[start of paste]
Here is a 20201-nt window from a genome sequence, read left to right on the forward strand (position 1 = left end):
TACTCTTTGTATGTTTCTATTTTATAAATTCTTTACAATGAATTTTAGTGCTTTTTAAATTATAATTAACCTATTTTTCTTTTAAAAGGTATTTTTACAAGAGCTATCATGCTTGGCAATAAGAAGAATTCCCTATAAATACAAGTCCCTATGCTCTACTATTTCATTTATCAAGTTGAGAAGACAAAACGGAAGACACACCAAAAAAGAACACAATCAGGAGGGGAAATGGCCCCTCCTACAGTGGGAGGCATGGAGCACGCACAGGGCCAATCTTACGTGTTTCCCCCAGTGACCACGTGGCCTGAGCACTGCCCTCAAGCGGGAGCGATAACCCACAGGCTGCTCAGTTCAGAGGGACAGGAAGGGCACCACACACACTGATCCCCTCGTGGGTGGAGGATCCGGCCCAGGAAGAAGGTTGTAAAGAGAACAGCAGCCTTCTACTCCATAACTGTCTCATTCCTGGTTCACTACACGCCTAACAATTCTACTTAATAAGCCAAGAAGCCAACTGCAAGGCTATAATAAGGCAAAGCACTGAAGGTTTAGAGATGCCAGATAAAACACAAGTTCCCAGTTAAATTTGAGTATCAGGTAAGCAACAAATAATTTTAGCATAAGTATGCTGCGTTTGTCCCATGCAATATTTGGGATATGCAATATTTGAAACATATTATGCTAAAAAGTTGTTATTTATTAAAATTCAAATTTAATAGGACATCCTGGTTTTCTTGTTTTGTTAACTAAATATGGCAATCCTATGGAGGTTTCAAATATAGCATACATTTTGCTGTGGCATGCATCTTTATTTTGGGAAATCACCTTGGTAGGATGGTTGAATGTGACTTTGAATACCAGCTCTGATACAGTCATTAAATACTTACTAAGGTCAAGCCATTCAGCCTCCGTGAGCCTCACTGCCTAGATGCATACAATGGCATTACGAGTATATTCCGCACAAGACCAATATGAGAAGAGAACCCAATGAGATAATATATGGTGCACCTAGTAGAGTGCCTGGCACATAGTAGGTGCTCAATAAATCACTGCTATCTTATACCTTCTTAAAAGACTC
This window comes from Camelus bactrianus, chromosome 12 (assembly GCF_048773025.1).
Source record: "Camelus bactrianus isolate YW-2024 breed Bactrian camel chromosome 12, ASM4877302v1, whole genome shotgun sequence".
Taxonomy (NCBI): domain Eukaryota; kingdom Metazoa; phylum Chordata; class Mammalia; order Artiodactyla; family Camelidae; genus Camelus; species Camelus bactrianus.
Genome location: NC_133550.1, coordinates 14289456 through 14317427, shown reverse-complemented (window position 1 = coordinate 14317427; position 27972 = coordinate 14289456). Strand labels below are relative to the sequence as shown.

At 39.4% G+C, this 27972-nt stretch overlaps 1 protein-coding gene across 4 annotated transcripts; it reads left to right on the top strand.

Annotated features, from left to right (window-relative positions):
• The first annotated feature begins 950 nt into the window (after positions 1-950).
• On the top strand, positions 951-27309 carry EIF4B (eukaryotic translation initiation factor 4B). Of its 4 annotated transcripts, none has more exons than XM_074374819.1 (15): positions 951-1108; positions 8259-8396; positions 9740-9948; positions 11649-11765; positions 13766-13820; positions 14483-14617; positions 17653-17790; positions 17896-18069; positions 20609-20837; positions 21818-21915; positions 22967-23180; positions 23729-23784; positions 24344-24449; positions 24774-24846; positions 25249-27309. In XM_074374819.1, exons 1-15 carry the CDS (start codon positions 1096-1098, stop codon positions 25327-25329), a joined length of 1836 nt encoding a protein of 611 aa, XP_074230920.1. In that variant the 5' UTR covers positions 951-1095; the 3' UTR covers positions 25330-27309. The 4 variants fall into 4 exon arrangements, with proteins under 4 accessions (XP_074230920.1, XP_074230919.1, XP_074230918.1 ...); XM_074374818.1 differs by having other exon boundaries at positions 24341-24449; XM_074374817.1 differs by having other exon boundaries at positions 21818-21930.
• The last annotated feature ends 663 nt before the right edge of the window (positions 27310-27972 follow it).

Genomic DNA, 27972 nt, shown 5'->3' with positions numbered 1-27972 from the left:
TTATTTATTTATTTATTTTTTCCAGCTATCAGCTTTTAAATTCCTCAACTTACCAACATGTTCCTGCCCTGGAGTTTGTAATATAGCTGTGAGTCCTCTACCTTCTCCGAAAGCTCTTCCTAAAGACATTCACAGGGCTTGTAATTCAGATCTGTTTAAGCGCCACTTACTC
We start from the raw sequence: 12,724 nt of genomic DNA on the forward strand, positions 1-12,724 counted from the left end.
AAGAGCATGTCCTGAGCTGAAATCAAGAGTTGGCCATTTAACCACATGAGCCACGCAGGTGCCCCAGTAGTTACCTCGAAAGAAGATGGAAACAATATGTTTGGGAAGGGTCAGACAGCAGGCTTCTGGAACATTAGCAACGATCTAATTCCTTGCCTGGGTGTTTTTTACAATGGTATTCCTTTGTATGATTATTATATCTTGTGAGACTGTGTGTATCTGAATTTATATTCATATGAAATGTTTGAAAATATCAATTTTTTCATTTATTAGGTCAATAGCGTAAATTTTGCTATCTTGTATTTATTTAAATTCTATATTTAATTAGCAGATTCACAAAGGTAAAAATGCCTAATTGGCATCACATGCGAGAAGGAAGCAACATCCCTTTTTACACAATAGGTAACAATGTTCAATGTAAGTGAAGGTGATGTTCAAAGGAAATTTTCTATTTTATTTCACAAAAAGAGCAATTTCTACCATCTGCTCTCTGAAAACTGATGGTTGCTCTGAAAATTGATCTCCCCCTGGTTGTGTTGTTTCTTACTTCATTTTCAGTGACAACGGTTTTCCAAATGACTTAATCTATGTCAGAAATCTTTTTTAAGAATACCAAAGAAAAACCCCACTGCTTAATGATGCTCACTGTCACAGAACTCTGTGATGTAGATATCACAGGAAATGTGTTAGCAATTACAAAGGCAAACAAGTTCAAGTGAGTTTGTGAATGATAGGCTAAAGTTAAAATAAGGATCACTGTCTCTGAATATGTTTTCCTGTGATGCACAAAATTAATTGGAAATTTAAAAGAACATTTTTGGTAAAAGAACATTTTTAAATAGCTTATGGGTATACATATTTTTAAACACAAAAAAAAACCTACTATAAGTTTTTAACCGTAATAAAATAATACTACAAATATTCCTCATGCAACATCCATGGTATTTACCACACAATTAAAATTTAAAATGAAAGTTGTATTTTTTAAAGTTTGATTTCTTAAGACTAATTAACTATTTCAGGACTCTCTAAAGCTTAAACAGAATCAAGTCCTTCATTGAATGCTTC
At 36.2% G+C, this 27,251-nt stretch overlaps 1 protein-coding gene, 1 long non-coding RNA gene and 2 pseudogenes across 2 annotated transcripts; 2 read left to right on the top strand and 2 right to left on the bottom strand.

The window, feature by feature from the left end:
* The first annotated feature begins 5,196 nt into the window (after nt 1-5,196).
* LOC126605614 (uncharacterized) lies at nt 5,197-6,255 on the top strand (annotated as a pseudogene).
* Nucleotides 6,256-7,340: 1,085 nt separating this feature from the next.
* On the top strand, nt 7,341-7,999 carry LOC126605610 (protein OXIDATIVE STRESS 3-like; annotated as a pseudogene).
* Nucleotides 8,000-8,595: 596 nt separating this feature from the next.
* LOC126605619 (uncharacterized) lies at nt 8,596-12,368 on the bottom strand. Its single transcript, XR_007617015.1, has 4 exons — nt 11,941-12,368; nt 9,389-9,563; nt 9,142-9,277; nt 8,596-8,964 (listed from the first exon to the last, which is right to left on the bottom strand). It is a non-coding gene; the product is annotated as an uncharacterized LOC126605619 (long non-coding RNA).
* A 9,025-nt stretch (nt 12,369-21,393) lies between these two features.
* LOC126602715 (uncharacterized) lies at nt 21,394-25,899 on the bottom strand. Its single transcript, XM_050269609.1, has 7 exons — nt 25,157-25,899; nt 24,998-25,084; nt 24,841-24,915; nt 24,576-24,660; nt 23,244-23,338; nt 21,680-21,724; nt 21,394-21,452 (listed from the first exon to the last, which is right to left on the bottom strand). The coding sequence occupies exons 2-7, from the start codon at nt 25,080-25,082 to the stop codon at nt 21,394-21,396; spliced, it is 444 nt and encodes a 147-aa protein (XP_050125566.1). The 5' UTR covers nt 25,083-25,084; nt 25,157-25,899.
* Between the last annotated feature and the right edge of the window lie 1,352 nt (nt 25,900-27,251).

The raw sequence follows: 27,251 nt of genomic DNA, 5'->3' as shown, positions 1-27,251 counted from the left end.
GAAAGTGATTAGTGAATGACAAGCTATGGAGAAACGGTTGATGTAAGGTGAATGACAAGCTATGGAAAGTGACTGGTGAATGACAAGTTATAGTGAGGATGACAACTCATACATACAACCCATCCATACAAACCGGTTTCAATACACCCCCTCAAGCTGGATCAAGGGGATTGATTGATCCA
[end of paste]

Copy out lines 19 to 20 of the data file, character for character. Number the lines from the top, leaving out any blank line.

* LOC126605614 (uncharacterized) lies at nt 5,197-6,255 on the top strand (annotated as a pseudogene).
* Nucleotides 6,256-7,340: 1,085 nt separating this feature from the next.